Old Images of Bootle, Merseyside

old photos and films with Local History Videos .com

Glimpse history through old images of Bootle, Merseyside, in North West England, UK.

May Day Celebrations 1922

The first minute of this silent footage shows us some of the participants about to take part in the procession, standing around in a yard.

Then we see the procession, with a lovely shot of the houses and a large factory in the background.

Bootle May Day Celebrations Aka Bootle May Demonstration (1922) – British Pathé on YouTube

New Smelter 1928

Bootle’s new smelter at the The Penpoll Tin Smelting Works was opened on 13th July 1928 by Lord Derby, who ignited the 8 furnaces.

UK: BUSINESS: Lord Derby open new smelter plant at Bootle (1928) – British Pathé on YouTube

Old Photos of Bootle

Enjoy a wide selection of old photos of Bootle’s past streets, shops, businesses, factories, transport vehicles, homes, and people, across many decades.


LIVERPOOL throughout Time – BOOTLE – MERSEY LIFE n TIMES on YouTube

Bootle Buses

Back on 23rd June 2008, some film footage was recorded across the road from the Strand. The focus is on the buses, but it also captures the sights and sounds of the time.

Buses in Bootle 23rd June 2008 – Public Transport UK | Catch One Today on YouTube

Historic Book

Extract from “The Coffee public-house news”

Published in 1885

Pages 18 & 19

“The Chairman proposed the next sentiment ,
” Success to the Borough of Bootle . ” The Chairman
said that the most magnificent docks in the world
were to be seen in the borough of Bootle , and the
mightiest steamers afloat were to be seen within those
enclosed docks . Those steamers poured upon these
shores the produce of the world , and this had neces
sitated such enormous railway services as were to be
found nowhere else in Lancashire . In addition to
that there were in the borough large engineering
works necessary for making the repairs required from
time to time by steamers berthed in the docks . On
all sides there were in Bootle the signs of great and
increasing prosperity . It was within the memory of
many present , that , before the docks were made , the
waters washed the shore of Bootle Bay , and he was
not sure that they did not wash over the very site of
the house in which they were now assembled . It
would be a grievance to Liverpool if , in the Redistri
bution Act , which was to be passed in the next session
of Parliament , Bootle were not granted the privilege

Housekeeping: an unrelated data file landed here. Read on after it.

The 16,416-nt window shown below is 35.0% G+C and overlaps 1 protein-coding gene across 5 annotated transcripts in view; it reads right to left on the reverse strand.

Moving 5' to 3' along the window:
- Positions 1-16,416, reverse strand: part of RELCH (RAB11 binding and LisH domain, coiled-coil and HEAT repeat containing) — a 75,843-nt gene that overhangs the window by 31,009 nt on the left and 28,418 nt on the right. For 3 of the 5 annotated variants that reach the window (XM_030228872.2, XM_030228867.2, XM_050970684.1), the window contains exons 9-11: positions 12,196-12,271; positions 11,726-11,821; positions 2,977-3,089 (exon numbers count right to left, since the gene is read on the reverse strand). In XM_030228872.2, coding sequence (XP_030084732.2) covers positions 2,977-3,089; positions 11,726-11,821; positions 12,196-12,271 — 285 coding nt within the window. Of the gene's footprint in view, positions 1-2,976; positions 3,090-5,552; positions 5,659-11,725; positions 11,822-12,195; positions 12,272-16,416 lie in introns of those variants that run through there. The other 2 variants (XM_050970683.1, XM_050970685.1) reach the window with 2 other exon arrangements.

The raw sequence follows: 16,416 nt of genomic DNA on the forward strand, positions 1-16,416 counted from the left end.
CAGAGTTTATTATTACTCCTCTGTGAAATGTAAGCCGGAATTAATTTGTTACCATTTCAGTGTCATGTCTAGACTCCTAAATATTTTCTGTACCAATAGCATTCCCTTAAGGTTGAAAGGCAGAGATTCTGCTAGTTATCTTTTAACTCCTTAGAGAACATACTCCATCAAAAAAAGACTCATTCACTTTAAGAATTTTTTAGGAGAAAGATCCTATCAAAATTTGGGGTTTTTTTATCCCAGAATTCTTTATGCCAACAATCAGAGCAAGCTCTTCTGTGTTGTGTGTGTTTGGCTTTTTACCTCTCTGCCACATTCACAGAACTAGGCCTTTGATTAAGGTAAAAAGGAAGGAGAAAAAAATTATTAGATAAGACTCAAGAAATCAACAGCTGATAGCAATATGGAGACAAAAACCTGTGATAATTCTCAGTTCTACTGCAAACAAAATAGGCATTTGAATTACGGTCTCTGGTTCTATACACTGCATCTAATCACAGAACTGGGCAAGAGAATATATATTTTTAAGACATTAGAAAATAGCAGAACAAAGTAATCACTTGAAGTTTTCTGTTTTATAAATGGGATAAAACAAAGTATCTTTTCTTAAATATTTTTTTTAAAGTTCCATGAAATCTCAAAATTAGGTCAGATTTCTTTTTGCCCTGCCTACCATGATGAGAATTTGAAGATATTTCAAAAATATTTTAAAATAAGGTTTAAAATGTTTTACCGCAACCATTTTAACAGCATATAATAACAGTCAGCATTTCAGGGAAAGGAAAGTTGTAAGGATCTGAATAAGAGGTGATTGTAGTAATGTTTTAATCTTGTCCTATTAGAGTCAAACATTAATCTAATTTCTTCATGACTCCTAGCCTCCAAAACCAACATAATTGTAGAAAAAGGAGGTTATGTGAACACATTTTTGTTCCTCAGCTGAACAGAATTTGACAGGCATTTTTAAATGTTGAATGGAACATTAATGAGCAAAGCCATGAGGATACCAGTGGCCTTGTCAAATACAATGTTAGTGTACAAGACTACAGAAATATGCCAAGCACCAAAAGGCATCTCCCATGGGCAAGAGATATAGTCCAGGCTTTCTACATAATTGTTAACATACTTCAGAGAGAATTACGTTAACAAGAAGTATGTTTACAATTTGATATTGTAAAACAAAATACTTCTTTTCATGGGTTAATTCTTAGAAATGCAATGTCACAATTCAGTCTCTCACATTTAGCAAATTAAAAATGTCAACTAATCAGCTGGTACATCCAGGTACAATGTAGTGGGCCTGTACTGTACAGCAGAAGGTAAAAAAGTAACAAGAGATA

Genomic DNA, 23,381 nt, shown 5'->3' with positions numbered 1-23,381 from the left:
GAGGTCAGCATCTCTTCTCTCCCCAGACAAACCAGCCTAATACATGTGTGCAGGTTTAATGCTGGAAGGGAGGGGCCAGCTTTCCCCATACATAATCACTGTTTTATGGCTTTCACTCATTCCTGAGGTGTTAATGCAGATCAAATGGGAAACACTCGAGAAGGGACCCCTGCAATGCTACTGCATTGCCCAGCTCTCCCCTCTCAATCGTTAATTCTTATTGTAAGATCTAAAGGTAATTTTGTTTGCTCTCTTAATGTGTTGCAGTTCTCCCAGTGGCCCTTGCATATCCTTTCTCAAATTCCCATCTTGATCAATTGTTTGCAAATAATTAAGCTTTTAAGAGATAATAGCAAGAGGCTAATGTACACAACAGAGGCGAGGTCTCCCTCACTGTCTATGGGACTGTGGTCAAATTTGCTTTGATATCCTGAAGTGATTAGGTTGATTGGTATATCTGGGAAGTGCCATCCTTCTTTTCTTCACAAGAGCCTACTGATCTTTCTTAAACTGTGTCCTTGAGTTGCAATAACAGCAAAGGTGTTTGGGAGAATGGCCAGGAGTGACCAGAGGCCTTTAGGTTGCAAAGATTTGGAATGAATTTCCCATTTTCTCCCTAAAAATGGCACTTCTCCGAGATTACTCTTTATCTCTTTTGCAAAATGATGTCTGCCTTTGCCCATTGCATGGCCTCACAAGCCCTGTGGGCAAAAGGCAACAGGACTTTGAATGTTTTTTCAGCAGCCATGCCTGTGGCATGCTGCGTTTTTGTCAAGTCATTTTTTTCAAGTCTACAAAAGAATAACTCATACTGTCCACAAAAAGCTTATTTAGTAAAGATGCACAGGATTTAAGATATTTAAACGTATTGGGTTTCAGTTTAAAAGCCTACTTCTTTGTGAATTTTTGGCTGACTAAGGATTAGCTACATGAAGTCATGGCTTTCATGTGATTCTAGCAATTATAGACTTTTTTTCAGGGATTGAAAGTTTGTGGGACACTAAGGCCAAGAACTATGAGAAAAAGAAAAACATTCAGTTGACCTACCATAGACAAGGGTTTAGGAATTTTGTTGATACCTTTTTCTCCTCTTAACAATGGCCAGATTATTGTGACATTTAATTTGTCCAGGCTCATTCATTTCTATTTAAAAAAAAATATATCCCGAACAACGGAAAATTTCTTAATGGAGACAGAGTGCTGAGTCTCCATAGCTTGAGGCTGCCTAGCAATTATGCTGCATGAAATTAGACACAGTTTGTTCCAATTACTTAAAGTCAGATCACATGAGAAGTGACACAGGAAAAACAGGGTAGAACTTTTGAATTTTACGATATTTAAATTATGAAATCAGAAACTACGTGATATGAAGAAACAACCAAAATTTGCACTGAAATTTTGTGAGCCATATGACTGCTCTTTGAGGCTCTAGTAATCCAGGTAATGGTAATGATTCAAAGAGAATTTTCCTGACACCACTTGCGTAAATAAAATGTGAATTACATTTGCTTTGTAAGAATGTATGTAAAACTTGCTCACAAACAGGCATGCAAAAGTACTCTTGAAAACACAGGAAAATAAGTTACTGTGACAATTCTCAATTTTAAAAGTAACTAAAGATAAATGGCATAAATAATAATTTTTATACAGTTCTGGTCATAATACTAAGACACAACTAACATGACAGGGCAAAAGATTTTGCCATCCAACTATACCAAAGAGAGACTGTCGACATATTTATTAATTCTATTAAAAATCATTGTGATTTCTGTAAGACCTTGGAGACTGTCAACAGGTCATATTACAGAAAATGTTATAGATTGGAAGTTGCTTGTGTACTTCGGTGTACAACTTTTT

of separate representation in Parliament . Bootle was
worthy of the privilege , and they would all unite in
wishing prosperity to the borough , and in joining with
the sentiment the name of his Worship the Mayor ,
who had so kindly graced their proceedings with his
presence .
The Mayor , who was loudly applauded on rising
to respond , said that they would all benefit if Bootle
prospered . He also joined in the wish which had
been so cordially expressed by the chairman , that
Bootle should have a Member of Parliament of its
own . There was no doubt in his mind that the
borough was fully entitled to separate Parliamentary
representation . He had lately been in London as one

of a deputation , whose purpose was to urge upon the
Government , and those who had the matter in hand ,
the claims of Bootle to be allowed this privilege .
The deputation represented to the authorities that
there was no other place in the kingdoin which was
progressing so rapidly either in population or in
rateable value . They had in Bootle the largest docks
in the world , the largest steamships in the world ,
they had some of the largest engineering works , and
he believed that the largest warehouses in the king .
dom were now being erected in Bootle .
deputation also pointed out to the authorities that
the borough had already handsome municipal
buildings , and that they were about providing baths
and washhouses , a free public library , and other
public requirements , which would complete their
municipal institutions ; and on all these grounds they
urged that Bootle was entitled to a Member of its
own . If they had thought of the matter in another
light they might also have pointed out that Bootle
had likewise the most commodious Coffee – palace in
the world , and that fact might have had some influence .
He believed that if the matter were properly placed
before the Government and the Boundary Com
missioners the young and plucky borough would be
made complete not only in a municipal but in a
Parliamentary sense .

Mr. T. P. Danson , J.P. , said that he had great
pleasure in proposing the next sentiment , which was
Success to the British Workman Public – House Com
pany , ” as represented by that beautiful building in
which they were now assembled . He considered that
hall to be an ornament to their rising borough , and in
connection with this toast it would be wrong to omit
mention of his respected friend Mr. J. Francis Doyle ,
the architect , under whose auspices that beautiful and
well – adapted building had been erected . Mr. Doyle
seemed fully equal to any task imposed upon him . Not
long ago he ( Mr. Danson ) was in a very beautiful
church , which had been designed by Mr. Doyle . Now
he was present in that handsome workman’s hall ,
designed with the same skill and by the same architect ,
It had been inferred during the proceedings that even .
ing , that the fact of the Company paying dividends was
thought by some persons to be in some way discredit
able to them . On the contrary , nothing could be more
satisfactory than the fact that such institutions as that
in which they were now gathered should be supported
by the pennies of the working men , instead of by those
guinea subscriptions with which many of them were
only too well acquainted . No one could go round the
borough and see the miserable holes in which too many
working men were obliged to collect to get their dinners ,